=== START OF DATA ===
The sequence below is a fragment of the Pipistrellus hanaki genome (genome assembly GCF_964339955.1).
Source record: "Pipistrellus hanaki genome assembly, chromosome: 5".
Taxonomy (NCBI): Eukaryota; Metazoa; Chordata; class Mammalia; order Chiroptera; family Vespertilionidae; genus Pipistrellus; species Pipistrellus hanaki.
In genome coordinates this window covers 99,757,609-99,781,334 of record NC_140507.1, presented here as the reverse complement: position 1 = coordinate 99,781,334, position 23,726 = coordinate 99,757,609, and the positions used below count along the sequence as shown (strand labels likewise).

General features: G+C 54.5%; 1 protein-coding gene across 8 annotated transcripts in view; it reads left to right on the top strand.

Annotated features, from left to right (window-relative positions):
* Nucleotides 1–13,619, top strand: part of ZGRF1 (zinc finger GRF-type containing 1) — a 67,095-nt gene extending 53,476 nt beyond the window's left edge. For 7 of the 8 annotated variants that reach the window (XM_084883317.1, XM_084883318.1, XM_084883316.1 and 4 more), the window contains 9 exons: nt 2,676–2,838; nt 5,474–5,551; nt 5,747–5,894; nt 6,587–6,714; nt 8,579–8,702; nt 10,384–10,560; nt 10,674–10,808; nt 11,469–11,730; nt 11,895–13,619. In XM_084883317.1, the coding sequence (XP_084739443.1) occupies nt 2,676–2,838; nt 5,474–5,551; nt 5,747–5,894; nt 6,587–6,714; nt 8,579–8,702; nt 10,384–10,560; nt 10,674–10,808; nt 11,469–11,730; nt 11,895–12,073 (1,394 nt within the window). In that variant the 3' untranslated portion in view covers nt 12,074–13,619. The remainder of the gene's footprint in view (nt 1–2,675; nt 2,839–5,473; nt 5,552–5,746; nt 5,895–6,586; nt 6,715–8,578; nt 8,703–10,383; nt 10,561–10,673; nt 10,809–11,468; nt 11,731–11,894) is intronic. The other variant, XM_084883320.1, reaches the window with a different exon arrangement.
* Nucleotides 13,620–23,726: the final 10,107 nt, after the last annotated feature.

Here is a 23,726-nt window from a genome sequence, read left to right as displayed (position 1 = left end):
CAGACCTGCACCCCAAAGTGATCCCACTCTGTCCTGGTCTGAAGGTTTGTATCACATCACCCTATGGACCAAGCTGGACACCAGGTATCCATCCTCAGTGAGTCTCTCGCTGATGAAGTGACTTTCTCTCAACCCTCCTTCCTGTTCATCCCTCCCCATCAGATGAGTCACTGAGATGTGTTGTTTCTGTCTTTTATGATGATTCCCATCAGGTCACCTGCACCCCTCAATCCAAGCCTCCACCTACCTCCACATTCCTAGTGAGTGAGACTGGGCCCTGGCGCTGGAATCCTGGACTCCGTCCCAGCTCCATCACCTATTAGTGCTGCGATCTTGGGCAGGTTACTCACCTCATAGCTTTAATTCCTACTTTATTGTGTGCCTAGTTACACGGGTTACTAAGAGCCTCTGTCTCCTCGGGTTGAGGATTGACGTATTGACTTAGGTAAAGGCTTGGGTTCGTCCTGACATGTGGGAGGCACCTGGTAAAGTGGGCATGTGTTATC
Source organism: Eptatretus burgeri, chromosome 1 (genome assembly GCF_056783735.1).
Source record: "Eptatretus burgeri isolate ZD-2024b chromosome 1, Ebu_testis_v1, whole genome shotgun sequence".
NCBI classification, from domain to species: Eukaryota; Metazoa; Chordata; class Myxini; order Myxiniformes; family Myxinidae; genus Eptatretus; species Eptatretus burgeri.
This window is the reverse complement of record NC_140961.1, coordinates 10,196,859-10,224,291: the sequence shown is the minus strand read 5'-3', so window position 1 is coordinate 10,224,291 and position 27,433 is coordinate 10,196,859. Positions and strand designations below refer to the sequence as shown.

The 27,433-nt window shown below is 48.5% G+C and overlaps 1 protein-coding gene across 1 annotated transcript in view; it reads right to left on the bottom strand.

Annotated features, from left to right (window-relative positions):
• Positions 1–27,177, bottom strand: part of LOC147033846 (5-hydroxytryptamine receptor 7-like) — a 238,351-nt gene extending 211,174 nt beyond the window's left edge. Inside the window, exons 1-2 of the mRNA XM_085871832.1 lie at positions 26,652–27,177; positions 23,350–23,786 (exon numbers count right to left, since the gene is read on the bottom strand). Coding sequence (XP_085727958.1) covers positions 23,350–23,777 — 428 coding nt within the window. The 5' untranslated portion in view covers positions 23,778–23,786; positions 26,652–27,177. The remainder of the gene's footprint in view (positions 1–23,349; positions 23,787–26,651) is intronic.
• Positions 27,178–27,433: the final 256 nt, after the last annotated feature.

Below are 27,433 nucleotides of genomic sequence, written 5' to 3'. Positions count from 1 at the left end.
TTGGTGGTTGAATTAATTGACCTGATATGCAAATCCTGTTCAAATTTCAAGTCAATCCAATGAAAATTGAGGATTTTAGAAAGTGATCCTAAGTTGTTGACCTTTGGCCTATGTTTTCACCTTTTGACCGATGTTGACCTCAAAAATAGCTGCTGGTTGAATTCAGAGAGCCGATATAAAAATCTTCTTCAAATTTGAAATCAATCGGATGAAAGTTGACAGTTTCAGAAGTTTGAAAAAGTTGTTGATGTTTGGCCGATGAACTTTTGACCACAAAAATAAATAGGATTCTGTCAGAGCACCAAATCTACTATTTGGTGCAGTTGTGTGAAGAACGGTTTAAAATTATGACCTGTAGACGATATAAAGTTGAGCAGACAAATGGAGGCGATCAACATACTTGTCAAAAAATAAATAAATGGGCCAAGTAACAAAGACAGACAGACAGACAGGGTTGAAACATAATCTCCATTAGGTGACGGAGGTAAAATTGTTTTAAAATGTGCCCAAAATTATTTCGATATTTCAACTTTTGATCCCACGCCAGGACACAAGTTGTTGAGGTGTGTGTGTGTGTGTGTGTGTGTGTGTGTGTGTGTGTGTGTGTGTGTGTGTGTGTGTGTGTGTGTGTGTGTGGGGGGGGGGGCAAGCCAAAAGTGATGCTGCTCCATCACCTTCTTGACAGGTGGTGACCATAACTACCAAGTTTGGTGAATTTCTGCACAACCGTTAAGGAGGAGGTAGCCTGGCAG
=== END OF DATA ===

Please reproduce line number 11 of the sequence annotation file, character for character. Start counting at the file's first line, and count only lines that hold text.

Source organism: Eptatretus burgeri, chromosome 1 (genome assembly GCF_056783735.1).